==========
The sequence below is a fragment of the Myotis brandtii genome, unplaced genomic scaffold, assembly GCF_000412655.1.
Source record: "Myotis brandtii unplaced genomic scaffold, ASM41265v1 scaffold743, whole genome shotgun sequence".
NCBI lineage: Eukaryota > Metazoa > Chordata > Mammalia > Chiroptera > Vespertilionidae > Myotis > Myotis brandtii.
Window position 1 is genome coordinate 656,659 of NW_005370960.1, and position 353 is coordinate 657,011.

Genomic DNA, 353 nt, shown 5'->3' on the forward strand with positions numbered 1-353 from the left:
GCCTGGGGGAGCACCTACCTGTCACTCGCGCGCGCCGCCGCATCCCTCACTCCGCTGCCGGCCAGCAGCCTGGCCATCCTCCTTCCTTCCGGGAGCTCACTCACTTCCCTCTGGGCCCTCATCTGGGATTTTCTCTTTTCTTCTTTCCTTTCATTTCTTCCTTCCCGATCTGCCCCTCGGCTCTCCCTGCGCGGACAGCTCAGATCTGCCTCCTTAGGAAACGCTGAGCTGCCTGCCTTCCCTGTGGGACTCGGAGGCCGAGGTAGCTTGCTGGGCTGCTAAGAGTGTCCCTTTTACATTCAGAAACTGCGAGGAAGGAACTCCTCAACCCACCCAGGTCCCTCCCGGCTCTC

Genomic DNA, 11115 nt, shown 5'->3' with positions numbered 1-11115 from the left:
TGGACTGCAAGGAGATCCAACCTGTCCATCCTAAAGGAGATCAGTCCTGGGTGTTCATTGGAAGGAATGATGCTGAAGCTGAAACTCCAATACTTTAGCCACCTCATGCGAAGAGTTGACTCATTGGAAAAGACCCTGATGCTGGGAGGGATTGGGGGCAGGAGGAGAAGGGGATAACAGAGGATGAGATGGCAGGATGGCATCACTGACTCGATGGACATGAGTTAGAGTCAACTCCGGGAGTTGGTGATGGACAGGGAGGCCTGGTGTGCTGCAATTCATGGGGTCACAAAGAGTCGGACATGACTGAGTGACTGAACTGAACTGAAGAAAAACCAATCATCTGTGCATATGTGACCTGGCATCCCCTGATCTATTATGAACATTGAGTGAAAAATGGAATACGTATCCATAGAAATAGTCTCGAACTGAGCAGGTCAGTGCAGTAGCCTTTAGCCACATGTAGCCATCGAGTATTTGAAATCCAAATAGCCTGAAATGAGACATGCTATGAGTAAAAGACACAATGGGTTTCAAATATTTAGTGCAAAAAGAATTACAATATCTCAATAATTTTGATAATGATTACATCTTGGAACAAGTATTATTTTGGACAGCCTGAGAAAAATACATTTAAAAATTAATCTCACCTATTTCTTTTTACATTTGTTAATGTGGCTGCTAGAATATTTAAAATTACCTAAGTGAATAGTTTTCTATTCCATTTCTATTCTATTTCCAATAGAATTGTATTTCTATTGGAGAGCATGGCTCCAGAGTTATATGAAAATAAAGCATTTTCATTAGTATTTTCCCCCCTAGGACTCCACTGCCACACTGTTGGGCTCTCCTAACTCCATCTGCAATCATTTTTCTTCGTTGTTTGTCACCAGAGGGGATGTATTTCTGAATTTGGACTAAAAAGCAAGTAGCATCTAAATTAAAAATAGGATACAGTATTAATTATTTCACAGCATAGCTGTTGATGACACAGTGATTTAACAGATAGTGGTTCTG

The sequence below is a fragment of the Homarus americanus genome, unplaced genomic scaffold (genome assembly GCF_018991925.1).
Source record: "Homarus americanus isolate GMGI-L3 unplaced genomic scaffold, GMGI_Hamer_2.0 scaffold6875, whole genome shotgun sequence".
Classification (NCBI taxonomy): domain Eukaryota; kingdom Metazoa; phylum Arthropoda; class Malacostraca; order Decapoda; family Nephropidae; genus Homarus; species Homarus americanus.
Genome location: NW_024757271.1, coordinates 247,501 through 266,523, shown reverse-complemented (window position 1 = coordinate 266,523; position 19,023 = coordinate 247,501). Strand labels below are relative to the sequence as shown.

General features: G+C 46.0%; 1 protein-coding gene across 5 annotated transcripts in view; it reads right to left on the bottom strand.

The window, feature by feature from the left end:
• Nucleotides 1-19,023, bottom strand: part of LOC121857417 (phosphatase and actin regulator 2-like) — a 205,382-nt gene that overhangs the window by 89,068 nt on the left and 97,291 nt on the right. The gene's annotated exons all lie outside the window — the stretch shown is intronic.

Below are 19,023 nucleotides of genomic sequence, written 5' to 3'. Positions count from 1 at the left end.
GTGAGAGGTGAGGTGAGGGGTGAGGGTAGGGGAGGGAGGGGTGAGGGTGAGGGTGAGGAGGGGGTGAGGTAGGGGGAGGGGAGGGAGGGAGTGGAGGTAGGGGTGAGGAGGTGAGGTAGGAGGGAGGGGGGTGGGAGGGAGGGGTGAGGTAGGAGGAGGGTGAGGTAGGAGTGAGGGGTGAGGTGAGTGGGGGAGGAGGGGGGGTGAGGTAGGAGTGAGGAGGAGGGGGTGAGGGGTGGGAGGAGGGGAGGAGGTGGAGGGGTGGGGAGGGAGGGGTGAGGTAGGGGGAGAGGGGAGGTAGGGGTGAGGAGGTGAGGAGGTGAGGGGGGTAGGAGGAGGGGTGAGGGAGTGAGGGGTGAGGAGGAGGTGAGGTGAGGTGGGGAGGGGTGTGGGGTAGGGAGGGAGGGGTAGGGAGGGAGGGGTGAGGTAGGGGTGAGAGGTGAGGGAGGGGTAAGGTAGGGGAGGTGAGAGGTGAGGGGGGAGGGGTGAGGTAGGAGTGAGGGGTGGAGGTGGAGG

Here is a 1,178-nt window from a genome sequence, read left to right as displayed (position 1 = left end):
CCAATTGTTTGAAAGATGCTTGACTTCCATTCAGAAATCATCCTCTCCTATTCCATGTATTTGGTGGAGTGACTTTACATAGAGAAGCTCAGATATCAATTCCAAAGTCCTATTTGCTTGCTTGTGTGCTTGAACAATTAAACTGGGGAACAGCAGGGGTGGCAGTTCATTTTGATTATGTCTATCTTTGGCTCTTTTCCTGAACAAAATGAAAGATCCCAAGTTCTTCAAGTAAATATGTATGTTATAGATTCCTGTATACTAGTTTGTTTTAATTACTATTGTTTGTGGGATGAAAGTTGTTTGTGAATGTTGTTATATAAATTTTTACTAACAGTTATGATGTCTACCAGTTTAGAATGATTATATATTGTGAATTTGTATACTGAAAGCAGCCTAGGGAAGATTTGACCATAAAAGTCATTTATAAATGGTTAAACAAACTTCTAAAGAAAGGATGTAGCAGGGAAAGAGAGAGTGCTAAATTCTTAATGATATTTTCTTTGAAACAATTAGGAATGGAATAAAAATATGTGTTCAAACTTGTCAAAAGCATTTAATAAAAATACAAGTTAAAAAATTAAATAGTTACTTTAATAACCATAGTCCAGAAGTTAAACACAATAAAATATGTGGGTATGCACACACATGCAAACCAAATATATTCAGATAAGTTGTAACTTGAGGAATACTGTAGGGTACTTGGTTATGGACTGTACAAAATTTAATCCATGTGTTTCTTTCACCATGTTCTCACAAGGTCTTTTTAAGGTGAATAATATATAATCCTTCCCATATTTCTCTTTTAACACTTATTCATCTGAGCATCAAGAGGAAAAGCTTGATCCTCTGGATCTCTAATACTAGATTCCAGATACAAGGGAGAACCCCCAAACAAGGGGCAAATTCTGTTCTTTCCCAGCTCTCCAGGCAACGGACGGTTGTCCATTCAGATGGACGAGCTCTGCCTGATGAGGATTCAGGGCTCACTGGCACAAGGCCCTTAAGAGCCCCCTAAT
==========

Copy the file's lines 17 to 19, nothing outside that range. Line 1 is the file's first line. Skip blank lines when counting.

GTGAGAGGTGAGGTGAGGGGTGAGGGTAGGGGAGGGAGGGGTGAGGGTGAGGGTGAGGAGGGGGTGAGGTAGGGGGAGGGGAGGGAGGGAGTGGAGGTAGGGGTGAGGAGGTGAGGTAGGAGGGAGGGGGGTGGGAGGGAGGGGTGAGGTAGGAGGAGGGTGAGGTAGGAGTGAGGGGTGAGGTGAGTGGGGGAGGAGGGGGGGTGAGGTAGGAGTGAGGAGGAGGGGGTGAGGGGTGGGAGGAGGGGAGGAGGTGGAGGGGTGGGGAGGGAGGGGTGAGGTAGGGGGAGAGGGGAGGTAGGGGTGAGGAGGTGAGGAGGTGAGGGGGGTAGGAGGAGGGGTGAGGGAGTGAGGGGTGAGGAGGAGGTGAGGTGAGGTGGGGAGGGGTGTGGGGTAGGGAGGGAGGGGTAGGGAGGGAGGGGTGAGGTAGGGGTGAGAGGTGAGGGAGGGGTAAGGTAGGGGAGGTGAGAGGTGAGGGGGGAGGGGTGAGGTAGGAGTGAGGGGTGGAGGTGGAGG

Here is a 1,178-nt window from a genome sequence, read left to right as displayed (position 1 = left end):
CCAATTGTTTGAAAGATGCTTGACTTCCATTCAGAAATCATCCTCTCCTATTCCATGTATTTGGTGGAGTGACTTTACATAGAGAAGCTCAGATATCAATTCCAAAGTCCTATTTGCTTGCTTGTGTGCTTGAACAATTAAACTGGGGAACAGCAGGGGTGGCAGTTCATTTTGATTATGTCTATCTTTGGCTCTTTTCCTGAACAAAATGAAAGATCCCAAGTTCTTCAAGTAAATATGTATGTTATAGATTCCTGTATACTAGTTTGTTTTAATTACTATTGTTTGTGGGATGAAAGTTGTTTGTGAATGTTGTTATATAAATTTTTACTAACAGTTATGATGTCTACCAGTTTAGAATGATTATATATTGTGAATTTGTATACTGAAAGCAGCCTAGGGAAGATTTGACCATAAAAGTCATTTATAAATGGTTAAACAAACTTCTAAAGAAAGGATGTAGCAGGGAAAGAGAGAGTGCTAAATTCTTAATGATATTTTCTTTGAAACAATTAGGAATGGAATAAAAATATGTGTTCAAACTTGTCAAAAGCATTTAATAAAAATACAAGTTAAAAAATTAAATAGTTACTTTAATAACCATAGTCCAGAAGTTAAACACAATAAAATATGTGGGTATGCACACACATGCAAACCAAATATATTCAGATAAGTTGTAACTTGAGGAATACTGTAGGGTACTTGGTTATGGACTGTACAAAATTTAATCCATGTGTTTCTTTCACCATGTTCTCACAAGGTCTTTTTAAGGTGAATAATATATAATCCTTCCCATATTTCTCTTTTAACACTTATTCATCTGAGCATCAAGAGGAAAAGCTTGATCCTCTGGATCTCTAATACTAGATTCCAGATACAAGGGAGAACCCCCAAACAAGGGGCAAATTCTGTTCTTTCCCAGCTCTCCAGGCAACGGACGGTTGTCCATTCAGATGGACGAGCTCTGCCTGATGAGGATTCAGGGCTCACTGGCACAAGGCCCTTAAGAGCCCCCTAAT